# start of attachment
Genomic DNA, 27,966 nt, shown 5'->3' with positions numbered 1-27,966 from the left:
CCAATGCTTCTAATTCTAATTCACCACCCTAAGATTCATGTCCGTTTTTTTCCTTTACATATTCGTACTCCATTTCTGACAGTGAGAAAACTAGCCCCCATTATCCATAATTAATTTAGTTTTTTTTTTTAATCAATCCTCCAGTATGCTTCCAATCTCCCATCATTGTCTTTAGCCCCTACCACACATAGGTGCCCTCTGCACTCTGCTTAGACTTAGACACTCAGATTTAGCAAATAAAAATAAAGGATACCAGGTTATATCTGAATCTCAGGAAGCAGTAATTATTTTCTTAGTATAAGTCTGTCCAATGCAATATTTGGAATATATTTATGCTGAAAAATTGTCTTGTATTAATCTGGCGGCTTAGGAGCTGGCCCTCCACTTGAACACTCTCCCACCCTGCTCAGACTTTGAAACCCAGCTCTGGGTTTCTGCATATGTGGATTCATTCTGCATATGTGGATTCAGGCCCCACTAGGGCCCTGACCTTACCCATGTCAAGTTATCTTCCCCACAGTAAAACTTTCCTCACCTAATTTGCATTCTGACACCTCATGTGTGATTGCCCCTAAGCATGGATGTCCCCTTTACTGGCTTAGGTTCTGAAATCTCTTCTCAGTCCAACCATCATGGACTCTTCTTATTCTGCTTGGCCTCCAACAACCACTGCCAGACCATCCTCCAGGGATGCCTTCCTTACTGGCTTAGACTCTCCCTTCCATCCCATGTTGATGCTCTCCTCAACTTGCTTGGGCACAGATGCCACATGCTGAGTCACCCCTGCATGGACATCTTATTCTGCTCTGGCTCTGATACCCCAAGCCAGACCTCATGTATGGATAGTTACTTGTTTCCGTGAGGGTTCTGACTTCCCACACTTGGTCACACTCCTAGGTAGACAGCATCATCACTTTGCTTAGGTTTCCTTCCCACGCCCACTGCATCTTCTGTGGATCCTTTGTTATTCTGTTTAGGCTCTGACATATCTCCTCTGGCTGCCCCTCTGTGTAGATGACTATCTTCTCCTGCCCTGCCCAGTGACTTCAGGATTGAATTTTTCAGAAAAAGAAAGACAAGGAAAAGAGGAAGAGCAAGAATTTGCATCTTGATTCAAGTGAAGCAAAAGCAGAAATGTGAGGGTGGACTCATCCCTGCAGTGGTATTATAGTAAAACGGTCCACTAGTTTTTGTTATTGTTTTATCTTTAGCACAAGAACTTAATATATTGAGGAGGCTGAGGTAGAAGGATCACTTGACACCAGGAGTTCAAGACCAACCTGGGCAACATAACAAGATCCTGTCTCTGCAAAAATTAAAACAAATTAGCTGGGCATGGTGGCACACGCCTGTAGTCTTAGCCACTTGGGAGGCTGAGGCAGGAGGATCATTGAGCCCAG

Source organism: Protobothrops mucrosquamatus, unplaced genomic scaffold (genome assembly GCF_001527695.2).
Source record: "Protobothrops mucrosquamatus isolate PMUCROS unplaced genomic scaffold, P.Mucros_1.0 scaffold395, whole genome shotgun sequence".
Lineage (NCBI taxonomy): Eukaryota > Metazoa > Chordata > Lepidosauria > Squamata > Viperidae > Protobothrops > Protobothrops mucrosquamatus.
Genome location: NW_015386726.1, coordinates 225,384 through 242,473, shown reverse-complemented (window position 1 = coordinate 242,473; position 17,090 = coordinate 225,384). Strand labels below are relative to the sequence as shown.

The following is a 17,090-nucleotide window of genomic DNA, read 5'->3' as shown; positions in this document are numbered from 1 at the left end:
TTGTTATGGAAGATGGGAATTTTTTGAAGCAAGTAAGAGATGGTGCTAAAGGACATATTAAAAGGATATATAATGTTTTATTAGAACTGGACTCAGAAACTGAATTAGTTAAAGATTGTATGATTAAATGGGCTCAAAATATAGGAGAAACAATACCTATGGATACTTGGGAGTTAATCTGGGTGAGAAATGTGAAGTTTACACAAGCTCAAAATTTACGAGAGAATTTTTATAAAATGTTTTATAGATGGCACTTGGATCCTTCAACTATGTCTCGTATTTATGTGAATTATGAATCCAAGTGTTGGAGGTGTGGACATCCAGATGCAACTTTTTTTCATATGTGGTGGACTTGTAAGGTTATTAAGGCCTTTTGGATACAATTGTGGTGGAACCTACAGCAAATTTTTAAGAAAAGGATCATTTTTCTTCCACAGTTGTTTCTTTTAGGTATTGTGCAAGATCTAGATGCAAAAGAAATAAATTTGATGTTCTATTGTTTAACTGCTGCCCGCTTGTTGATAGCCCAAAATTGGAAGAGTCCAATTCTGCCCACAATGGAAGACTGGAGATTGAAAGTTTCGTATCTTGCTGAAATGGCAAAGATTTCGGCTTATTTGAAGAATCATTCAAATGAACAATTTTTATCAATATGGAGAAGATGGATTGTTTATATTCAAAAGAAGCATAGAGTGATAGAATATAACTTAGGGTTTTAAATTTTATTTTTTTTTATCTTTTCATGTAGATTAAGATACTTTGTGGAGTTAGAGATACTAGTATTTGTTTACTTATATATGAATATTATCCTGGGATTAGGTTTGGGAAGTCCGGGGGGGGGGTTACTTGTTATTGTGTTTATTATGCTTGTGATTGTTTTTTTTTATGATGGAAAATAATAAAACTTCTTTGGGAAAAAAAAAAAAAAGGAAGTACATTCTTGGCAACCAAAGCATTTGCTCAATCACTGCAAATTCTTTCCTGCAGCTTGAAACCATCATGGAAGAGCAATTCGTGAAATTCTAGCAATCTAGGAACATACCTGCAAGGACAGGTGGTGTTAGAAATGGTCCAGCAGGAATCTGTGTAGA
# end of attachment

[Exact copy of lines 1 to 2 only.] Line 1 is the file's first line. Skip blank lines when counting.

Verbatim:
Genomic DNA, 27,966 nt, shown 5'->3' with positions numbered 1-27,966 from the left:
CCAATGCTTCTAATTCTAATTCACCACCCTAAGATTCATGTCCGTTTTTTTCCTTTACATATTCGTACTCCATTTCTGACAGTGAGAAAACTAGCCCCCATTATCCATAATTAATTTAGTTTTTTTTTTTAATCAATCCTCCAGTATGCTTCCAATCTCCCATCATTGTCTTTAGCCCCTACCACACATAGGTGCCCTCTGCACTCTGCTTAGACTTAGACACTCAGATTTAGCAAATAAAAATAAAGGATACCAGGTTATATCTGAATCTCAGGAAGCAGTAATTATTTTCTTAGTATAAGTCTGTCCAATGCAATATTTGGAATATATTTATGCTGAAAAATTGTCTTGTATTAATCTGGCGGCTTAGGAGCTGGCCCTCCACTTGAACACTCTCCCACCCTGCTCAGACTTTGAAACCCAGCTCTGGGTTTCTGCATATGTGGATTCATTCTGCATATGTGGATTCAGGCCCCACTAGGGCCCTGACCTTACCCATGTCAAGTTATCTTCCCCACAGTAAAACTTTCCTCACCTAATTTGCATTCTGACACCTCATGTGTGATTGCCCCTAAGCATGGATGTCCCCTTTACTGGCTTAGGTTCTGAAATCTCTTCTCAGTCCAACCATCATGGACTCTTCTTATTCTGCTTGGCCTCCAACAACCACTGCCAGACCATCCTCCAGGGATGCCTTCCTTACTGGCTTAGACTCTCCCTTCCATCCCATGTTGATGCTCTCCTCAACTTGCTTGGGCACAGATGCCACATGCTGAGTCACCCCTGCATGGACATCTTATTCTGCTCTGGCTCTGATACCCCAAGCCAGACCTCATGTATGGATAGTTACTTGTTTCCGTGAGGGTTCTGACTTCCCACACTTGGTCACACTCCTAGGTAGACAGCATCATCACTTTGCTTAGGTTTCCTTCCCACGCCCACTGCATCTTCTGTGGATCCTTTGTTATTCTGTTTAGGCTCTGACATATCTCCTCTGGCTGCCCCTCTGTGTAGATGACTATCTTCTCCTGCCCTGCCCAGTGACTTCAGGATTGAATTTTTCAGAAAAAGAAAGACAAGGAAAAGAGGAAGAGCAAGAATTTGCATCTTGATTCAAGTGAAGCAAAAGCAGAAATGTGAGGGTGGACTCATCCCTGCAGTGGTATTATAGTAAAACGGTCCACTAGTTTTTGTTATTGTTTTATCTTTAGCACAAGAACTTAATATATTGAGGAGGCTGAGGTAGAAGGATCACTTGACACCAGGAGTTCAAGACCAACCTGGGCAACATAACAAGATCCTGTCTCTGCAAAAATTAAAACAAATTAGCTGGGCATGGTGGCACACGCCTGTAGTCTTAGCCACTTGGGAGGCTGAGGCAGGAGGATCATTGAGCCCAG